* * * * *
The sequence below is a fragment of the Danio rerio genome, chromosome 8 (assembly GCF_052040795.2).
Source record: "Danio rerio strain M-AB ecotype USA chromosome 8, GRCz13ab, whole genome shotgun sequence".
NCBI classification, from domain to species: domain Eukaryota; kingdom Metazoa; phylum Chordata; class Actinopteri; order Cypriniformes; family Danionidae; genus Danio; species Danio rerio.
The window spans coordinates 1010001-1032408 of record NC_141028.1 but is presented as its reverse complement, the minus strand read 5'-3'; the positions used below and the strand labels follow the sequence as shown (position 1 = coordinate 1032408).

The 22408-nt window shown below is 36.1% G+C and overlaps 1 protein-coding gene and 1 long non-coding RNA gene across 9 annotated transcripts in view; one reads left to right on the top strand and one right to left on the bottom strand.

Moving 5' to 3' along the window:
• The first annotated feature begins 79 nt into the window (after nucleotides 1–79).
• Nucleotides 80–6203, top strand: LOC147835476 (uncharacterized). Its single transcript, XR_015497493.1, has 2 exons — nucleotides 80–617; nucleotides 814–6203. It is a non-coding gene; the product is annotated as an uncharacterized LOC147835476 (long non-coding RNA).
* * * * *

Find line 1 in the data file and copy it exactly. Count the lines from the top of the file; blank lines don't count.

The sequence below is a fragment of the Danio rerio genome, chromosome 8 (assembly GCF_052040795.2).